Pregnant women and people with medical conditions affecting their immune system should consult a physician to determine whether a supplemental treatment system is appropriate. For additional information on home water treatment systems, contact the SNWA at 702-862-3400 or by visiting www.snwa.com.
Q. How will I be notified if a significant health risk associated with my water quality develops?
A. This report is considered the appropriate mechanism for notifying the consumer of routine and non-emergency compliance violations. However, certain emergency situations may warrant more active notification efforts, including, but not limited to: additional publications, postings in public places, mass-mailings, or working through other well-established mass-notification systems.
Q. Why is Creech AFB or the NTTR not listed in the CCR? Is the water tested?
A. Since Creech AFB and the NTTR do not provide housing, water quality monitoring and analysis results are not required to be published in a CCR. Nevertheless, the drinking water systems for Creech AFB and the NTTR are monitored monthly by the BEF.
Additional Information and Input
If you would like a copy of this report or have questions, please contact the 99th ABW Public Affairs office at 702-652-2750, 99ABW.PA2@us.af.mil. Questions and comments can also be mailed to the 99th ABW Public Affairs office at: 99 ABW/PA, 4430 Grissom Ave, Bldg. 11, Ste. 107 Nellis AFB, NV 89191. The most current source water assessments are available at the BEF office for the Nellis AFB wells, and through SNWA for the water that is provided by SNWA. If there are any future concerns about the quality of water at Nellis AFB, town hall meetings will be held at the base theater or the community center.
For additional information on the quality of your water, call SNWA at 702-862-3400 or go to the SNWA website at http://www.snwa.com/wq/water_quality.html. Information on Nevada’s Safe Drinking Water Program is available from the NDEP at 775-687-4670. Or contact the BEF at 702-653-3316 or 99AMDSBio@nellis.af.mil .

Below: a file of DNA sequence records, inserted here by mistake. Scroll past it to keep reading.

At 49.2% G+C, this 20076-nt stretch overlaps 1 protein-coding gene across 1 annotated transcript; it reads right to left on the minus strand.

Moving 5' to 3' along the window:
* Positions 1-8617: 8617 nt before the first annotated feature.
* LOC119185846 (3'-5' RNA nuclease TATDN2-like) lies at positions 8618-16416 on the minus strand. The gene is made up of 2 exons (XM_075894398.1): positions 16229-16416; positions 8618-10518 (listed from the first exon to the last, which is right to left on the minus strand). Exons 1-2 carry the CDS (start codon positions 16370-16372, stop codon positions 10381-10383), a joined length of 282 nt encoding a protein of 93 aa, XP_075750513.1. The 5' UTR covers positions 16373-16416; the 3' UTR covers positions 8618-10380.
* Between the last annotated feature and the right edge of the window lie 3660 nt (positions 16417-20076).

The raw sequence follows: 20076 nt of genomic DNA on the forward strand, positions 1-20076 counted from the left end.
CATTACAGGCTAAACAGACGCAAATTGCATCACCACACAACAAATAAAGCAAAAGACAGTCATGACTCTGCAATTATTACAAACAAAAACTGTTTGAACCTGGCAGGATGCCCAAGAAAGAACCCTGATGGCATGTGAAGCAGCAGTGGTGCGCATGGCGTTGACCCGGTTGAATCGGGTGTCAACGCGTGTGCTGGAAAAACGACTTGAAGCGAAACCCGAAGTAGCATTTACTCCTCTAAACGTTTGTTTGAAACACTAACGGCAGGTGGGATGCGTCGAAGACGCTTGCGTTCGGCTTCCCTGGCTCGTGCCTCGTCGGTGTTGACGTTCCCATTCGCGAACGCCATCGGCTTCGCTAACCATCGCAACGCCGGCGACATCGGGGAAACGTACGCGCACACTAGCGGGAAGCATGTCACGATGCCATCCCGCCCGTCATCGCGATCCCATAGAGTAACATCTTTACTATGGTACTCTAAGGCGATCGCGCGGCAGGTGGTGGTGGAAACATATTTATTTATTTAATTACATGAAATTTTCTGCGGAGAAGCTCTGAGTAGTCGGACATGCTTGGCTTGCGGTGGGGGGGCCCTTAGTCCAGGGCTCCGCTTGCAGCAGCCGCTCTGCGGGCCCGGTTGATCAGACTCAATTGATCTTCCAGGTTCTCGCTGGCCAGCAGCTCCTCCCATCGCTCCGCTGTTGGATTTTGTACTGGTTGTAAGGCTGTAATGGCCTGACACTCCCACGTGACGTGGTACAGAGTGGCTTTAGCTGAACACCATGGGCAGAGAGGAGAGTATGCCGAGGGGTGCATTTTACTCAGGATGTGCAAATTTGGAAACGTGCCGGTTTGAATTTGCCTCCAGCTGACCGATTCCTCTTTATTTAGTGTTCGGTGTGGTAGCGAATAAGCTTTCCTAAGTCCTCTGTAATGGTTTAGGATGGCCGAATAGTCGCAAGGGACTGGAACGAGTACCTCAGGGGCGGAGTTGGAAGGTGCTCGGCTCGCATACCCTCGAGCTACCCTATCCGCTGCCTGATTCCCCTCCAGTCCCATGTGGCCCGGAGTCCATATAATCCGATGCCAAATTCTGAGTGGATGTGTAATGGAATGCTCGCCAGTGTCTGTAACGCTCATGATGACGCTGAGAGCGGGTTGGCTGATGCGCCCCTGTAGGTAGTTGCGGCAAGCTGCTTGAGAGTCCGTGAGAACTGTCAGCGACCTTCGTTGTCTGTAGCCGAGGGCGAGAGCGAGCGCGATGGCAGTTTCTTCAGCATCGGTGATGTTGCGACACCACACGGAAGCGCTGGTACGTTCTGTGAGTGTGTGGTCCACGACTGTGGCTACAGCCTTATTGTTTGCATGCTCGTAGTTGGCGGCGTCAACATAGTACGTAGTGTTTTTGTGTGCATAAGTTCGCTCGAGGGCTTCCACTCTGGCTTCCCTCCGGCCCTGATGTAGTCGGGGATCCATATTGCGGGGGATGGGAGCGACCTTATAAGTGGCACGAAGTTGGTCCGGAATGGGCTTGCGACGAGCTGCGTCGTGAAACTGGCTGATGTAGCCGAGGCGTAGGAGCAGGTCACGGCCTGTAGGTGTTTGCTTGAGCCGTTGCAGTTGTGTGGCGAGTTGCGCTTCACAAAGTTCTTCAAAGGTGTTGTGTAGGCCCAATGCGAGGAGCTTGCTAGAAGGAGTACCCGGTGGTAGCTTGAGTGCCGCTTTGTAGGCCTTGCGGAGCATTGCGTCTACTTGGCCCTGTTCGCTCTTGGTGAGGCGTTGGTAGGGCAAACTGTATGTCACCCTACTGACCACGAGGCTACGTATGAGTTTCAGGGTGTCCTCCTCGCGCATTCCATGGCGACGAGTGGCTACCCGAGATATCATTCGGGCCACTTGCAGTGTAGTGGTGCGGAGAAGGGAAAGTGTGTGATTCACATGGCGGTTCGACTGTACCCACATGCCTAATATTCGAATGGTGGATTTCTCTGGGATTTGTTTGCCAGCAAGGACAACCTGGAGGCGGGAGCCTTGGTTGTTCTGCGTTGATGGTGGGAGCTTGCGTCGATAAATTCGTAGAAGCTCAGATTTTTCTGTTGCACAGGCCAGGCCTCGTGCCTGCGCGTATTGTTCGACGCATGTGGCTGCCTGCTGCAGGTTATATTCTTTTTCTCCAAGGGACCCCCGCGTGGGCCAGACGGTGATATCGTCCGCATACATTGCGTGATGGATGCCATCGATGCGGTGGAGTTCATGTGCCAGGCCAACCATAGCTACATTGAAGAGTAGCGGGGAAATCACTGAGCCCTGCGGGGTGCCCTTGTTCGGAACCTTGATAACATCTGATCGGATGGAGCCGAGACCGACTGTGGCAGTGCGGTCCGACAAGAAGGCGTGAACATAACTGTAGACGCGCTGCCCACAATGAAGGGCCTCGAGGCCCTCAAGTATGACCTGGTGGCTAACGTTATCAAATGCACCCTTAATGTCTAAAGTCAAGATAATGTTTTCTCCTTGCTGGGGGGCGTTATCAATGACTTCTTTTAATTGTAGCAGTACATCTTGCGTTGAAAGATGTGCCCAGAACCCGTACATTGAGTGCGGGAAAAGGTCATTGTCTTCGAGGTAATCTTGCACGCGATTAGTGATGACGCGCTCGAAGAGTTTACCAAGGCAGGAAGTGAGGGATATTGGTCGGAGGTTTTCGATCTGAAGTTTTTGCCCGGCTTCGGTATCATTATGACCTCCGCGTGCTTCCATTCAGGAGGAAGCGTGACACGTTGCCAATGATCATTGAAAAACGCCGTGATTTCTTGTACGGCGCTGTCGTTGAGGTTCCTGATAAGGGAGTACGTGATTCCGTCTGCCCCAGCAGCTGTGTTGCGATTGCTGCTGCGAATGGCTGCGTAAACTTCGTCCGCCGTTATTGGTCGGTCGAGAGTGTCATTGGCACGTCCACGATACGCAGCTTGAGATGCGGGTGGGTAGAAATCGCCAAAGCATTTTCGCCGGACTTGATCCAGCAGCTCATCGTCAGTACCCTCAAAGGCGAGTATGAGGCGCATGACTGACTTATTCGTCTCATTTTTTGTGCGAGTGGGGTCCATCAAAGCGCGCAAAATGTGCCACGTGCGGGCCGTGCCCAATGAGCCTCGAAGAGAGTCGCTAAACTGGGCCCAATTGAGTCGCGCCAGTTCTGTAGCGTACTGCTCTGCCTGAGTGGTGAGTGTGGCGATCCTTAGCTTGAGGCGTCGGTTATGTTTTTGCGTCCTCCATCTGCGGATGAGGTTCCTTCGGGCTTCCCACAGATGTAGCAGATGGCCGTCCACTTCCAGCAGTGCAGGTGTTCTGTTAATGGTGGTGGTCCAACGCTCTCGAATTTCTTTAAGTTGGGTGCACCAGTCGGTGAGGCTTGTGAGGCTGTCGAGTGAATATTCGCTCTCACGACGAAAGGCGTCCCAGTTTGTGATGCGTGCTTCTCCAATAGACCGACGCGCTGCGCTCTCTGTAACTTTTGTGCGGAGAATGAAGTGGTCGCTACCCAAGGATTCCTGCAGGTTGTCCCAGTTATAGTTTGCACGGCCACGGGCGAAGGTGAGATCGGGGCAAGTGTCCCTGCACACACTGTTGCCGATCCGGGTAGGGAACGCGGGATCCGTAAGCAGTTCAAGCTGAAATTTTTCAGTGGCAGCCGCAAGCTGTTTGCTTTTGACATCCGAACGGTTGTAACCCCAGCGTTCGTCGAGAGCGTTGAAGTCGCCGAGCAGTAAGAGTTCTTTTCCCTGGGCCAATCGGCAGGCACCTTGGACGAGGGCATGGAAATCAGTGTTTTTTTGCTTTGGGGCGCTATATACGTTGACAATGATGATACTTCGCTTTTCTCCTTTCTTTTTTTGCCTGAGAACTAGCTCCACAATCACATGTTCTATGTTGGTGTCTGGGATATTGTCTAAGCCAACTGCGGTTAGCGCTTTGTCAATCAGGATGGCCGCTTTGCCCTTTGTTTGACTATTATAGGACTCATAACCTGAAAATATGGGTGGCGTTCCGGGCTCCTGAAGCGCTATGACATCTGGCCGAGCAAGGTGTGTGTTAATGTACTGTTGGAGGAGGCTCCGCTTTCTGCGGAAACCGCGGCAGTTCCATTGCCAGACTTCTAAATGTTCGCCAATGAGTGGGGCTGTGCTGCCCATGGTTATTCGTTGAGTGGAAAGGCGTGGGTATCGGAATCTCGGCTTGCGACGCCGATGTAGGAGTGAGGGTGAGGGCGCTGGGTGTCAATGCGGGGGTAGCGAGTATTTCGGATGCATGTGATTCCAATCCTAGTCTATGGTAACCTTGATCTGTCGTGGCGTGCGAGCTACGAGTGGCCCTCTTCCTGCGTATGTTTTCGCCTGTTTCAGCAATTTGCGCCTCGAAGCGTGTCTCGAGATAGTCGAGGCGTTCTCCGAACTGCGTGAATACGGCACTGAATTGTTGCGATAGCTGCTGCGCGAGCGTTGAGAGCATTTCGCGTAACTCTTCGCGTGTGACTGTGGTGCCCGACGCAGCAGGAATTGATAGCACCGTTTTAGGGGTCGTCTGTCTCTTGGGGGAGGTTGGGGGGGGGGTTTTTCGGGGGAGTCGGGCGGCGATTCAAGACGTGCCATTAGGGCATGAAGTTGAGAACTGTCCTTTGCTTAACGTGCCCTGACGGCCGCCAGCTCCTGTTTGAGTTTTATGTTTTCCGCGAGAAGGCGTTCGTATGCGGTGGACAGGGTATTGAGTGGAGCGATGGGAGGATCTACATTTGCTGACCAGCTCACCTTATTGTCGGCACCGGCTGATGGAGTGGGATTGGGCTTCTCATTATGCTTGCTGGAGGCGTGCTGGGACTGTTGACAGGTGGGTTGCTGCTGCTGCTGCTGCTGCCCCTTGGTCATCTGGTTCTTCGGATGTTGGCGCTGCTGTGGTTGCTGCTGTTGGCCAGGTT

General information for drinking water can be found on the EPA website at www.epa.gov/safewater.
Water Quality Data Tables
The table associated with this report lists the drinking water contaminants detected. The presence of contaminants in the water does not necessarily indicate the water poses a health risk. Unless otherwise noted, the data presented in the tables are from testing completed in the 2015 calendar year. The EPA and the State requires Nellis AFB to monitor contaminants at a different frequency because some concentrations do not change frequently.
Action Level: The concentration of a contaminant which, if exceeded, triggers treatment or other requirements which a water system must follow.
Disinfection by-product (DBP): A substance created by the chemicals or processes used to destroy potentially harmful microorganisms.
Maximum Contaminant Level (MCL): The highest level of a contaminant that is allowed in drinking water. MCLs are set as close to the MCLGs as feasible using the best available treatment technology.
Maximum Contaminant Level Goal (MCLG): The level of a contaminant in drinking water below which there is no known or expected risk to health. MCLGs allow for a margin of safety.
Maximum Residual Disinfectant Level (MRDL): The highest level of a disinfectant allowed in drinking water. There is convincing evidence that addition of a disinfectant is necessary for control of microbial contaminants.
Maximum Residual Disinfectant Level Goal (MRDLG): The level of a drinking water disinfectant below which there is no known or expected risk to health. MRDLGs do not reflect the benefits of the use of disinfectants to control microbial contamination.
Treatment Technique (TT): A required process intended to reduce the level of a contaminant in drinking water.
Millirem (mrem): one-thousandth of a rem (roentgen-equivalent-man), which is a unit of absorbed radiation dose that is adjusted for the biological effects equal to one rad of 250 kilovolt roentgen rays (dental roentgen rays require less than 100 kilovolts).
N/A: Not applicable
N/D: Not detected. Does not equate to zero, but refers to an amount below analytical reporting limits.
Nephelometric Turbidity Unit (NTU): A measurement of water’s clarity.
Part per billion (ppb): A unit used to describe the levels of detected contaminants. Equivalent to 1 cent in $10 million.
Part per million (ppm): A unit used to describe the levels of detected contaminants. Equivalent to 1 cent in $10,000.
Picocuries per liter (pCi/L): A measure of the radioactivity in water. Low levels of radiation occur naturally in many water systems, including the Colorado River.
Running annual average: Based on the monitoring requirements, the average of 12 consecutive monthly averages or the average of four consecutive quarters.
Turbidity: A measure of water clarity, which serves as an indicator of the treatment facility’s performance.